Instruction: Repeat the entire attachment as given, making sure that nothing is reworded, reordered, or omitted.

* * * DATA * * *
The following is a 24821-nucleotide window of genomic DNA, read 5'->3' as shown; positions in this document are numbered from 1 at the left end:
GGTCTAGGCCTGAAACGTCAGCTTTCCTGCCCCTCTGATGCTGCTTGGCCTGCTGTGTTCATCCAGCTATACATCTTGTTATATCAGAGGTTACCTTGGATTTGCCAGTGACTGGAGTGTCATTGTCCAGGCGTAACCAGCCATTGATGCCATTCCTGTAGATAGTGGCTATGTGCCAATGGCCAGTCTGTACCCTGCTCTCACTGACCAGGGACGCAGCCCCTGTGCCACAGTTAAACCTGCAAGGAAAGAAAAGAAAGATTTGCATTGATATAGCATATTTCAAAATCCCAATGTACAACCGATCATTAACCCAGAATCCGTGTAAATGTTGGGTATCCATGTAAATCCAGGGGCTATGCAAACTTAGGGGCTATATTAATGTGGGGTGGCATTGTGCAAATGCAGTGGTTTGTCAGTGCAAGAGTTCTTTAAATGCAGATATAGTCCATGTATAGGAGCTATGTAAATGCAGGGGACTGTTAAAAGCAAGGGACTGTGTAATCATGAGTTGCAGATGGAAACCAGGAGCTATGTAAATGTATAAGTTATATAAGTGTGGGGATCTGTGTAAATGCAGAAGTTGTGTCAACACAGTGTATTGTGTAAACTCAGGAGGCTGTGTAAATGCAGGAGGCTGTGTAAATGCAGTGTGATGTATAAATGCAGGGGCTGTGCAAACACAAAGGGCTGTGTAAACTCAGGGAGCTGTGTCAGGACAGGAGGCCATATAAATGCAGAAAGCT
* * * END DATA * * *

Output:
The following is a 24821-nucleotide window of genomic DNA, read 5'->3' as shown; positions in this document are numbered from 1 at the left end:
GGTCTAGGCCTGAAACGTCAGCTTTCCTGCCCCTCTGATGCTGCTTGGCCTGCTGTGTTCATCCAGCTATACATCTTGTTATATCAGAGGTTACCTTGGATTTGCCAGTGACTGGAGTGTCATTGTCCAGGCGTAACCAGCCATTGATGCCATTCCTGTAGATAGTGGCTATGTGCCAATGGCCAGTCTGTACCCTGCTCTCACTGACCAGGGACGCAGCCCCTGTGCCACAGTTAAACCTGCAAGGAAAGAAAAGAAAGATTTGCATTGATATAGCATATTTCAAAATCCCAATGTACAACCGATCATTAACCCAGAATCCGTGTAAATGTTGGGTATCCATGTAAATCCAGGGGCTATGCAAACTTAGGGGCTATATTAATGTGGGGTGGCATTGTGCAAATGCAGTGGTTTGTCAGTGCAAGAGTTCTTTAAATGCAGATATAGTCCATGTATAGGAGCTATGTAAATGCAGGGGACTGTTAAAAGCAAGGGACTGTGTAATCATGAGTTGCAGATGGAAACCAGGAGCTATGTAAATGTATAAGTTATATAAGTGTGGGGATCTGTGTAAATGCAGAAGTTGTGTCAACACAGTGTATTGTGTAAACTCAGGAGGCTGTGTAAATGCAGGAGGCTGTGTAAATGCAGTGTGATGTATAAATGCAGGGGCTGTGCAAACACAAAGGGCTGTGTAAACTCAGGGAGCTGTGTCAGGACAGGAGGCCATATAAATGCAGAAAGCT